For the British army, the cap badge is the most easily identifiable of insignia. It represents a distillation of the pride of the regiment, its various battle honours and symbols born proudly on the metallic emblem that was worn on all head-dress, even in the age of mechanised warfare. Identification of the cap badge on faded photographs is a first, important step in unravelling the military service of an individual; and for the soldiers of the Second World War, clad in dowdy and undistinguished battledress, its significance is enhanced still further.
Cap badges have been collected avidly since they were first thought of in the nineteenth century. Cap badge collecting is as popular now as it has ever been; yet with a growing number of fakes and forgeries, there is a need for a book that illustrates clearly the main types, and allows the collector and family historian alike to understand their meaning.
This book will illustrate, for the first time in high quality full colour, images of the main types of badges used by the British Army in the Second World War. With many amalgamations, war-raised units and special-forces, the insignia of the British soldier has a surprising range that differs materially from that worn by the soldier of the generation before. As with 'British Army Cap Badges of the First World War', this volume will contain contemporary illustrations of the soldiers themselves wearing the badges, a feature that has been widely applauded. Employing the skills of an established writer (and collector) and artist, it will provide a unique reference guide for all people interested in the British Army of the period.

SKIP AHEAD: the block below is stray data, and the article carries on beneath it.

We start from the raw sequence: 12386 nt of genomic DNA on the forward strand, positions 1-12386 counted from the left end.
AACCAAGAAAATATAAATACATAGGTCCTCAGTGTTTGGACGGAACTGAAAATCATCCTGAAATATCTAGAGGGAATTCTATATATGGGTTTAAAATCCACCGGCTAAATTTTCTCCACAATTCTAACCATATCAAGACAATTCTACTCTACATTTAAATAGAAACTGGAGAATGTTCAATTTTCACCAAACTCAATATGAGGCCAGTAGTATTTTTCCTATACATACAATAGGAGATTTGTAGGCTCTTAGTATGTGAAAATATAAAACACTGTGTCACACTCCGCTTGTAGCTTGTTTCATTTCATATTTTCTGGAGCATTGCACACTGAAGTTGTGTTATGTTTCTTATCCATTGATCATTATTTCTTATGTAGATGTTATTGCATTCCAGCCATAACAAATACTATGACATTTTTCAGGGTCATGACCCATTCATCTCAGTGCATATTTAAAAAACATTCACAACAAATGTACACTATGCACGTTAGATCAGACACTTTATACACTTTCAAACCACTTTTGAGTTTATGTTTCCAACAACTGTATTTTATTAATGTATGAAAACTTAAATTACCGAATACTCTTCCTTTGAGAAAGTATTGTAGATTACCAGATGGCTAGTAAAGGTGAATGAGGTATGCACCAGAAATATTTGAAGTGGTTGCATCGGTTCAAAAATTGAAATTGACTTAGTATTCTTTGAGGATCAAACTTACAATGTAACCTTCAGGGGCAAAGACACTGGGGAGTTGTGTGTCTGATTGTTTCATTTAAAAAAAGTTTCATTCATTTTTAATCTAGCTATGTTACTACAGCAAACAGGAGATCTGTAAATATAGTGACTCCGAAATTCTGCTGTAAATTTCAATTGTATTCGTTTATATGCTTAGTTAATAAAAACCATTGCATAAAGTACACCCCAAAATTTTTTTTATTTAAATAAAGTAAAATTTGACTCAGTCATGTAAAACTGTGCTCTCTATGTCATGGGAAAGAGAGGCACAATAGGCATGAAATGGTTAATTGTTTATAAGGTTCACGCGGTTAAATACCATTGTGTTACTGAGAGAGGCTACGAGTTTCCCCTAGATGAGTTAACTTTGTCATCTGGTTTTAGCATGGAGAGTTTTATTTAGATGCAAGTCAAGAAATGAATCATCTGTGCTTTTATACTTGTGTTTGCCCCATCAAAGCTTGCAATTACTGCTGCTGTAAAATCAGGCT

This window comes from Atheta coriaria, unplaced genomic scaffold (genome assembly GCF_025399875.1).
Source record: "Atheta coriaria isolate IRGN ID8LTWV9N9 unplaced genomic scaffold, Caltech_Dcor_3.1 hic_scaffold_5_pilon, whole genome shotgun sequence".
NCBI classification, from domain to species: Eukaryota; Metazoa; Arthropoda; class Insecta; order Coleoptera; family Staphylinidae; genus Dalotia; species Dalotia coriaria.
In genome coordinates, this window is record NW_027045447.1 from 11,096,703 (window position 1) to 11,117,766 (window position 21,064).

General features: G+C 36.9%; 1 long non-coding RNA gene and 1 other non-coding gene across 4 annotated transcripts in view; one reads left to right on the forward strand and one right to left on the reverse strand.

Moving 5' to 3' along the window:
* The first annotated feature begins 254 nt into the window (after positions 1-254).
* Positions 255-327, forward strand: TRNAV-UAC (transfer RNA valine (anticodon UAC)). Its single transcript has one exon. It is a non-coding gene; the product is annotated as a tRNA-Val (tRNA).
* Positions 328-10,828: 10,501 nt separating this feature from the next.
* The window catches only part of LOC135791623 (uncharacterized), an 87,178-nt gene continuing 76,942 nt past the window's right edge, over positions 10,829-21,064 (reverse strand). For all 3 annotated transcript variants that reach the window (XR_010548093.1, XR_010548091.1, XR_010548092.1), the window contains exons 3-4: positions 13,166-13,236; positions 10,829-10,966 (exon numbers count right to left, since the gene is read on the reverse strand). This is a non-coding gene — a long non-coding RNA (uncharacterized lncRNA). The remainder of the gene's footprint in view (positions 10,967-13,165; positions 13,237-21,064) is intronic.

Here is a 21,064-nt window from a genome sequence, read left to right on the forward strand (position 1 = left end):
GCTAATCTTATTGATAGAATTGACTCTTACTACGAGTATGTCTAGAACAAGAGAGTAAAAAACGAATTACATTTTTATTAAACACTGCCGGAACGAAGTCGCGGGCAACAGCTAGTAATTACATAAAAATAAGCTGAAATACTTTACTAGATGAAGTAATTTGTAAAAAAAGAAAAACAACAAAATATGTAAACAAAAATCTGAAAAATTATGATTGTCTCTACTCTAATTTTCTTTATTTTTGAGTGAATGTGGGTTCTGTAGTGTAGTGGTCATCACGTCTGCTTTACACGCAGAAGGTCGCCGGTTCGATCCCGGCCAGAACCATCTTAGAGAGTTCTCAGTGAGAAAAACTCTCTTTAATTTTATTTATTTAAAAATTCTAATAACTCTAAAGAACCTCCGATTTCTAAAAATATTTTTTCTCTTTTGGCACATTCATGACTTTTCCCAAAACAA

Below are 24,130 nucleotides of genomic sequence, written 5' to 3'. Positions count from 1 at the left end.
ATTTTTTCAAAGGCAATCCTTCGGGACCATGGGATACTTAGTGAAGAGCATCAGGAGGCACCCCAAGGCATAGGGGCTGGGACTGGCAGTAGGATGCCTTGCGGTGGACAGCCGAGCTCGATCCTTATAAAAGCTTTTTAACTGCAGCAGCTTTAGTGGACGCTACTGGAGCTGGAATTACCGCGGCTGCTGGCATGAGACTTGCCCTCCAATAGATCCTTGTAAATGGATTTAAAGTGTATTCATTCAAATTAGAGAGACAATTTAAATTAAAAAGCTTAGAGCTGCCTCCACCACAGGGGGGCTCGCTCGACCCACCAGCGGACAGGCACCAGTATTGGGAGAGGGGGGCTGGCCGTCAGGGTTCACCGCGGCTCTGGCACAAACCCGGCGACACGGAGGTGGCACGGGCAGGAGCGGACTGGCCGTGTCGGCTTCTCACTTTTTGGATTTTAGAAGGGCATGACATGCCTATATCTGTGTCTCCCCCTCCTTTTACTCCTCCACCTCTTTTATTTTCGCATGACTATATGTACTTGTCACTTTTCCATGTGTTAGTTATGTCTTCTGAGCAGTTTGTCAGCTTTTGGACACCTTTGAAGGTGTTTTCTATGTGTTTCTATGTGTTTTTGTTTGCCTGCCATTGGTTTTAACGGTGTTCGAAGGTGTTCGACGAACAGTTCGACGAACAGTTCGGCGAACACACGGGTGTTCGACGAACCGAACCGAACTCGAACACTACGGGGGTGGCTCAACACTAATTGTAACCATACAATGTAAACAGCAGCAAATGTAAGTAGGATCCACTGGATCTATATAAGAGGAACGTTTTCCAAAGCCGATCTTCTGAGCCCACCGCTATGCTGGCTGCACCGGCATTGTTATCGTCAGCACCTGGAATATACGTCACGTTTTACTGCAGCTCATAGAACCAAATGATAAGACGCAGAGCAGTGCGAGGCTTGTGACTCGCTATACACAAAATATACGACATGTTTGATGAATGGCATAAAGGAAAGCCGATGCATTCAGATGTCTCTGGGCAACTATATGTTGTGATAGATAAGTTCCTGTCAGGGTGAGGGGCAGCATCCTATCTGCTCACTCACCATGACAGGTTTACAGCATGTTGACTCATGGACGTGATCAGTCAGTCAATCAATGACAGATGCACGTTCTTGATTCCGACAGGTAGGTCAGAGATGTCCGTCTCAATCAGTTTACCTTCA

About the Author
Man? Myth? Author. Descended from Vikings and Gypsies, Chris Foster has storytelling in his veins. Starting from a young age he has been writing Fantasy and Poetry for the enjoyment of his peers. Notoriously difficult to track down, Chris travels almost ceaselessly across his homeland of Australia. He has experienced vast orange deserts with skies filled with millions of stars. He has met people from all different cultures and environments. In his wake is a trail of stories and memories, a never ending line of ink flowing in the shape of words. Some say he wears a cloak made entirely of words. Some believe he was murdered, resurrected by ancient spells from forbidden books that are kept locked away under the Vatican. Some go as far as to say he isn't a man at all, but the embodiment of all the lost words seeking to live once more. But then, some people have very large imaginations. Like Chris Foster.
"Flipping through the full-color book, I felt as if I was going through the display cases of a virtual museum. This book would definitely cater to memorabilia collectors and I probably would pull this book from the shelves from time to time to help me identify the units of British servicemen in period photographs." - C. Peter Chen, WW2DB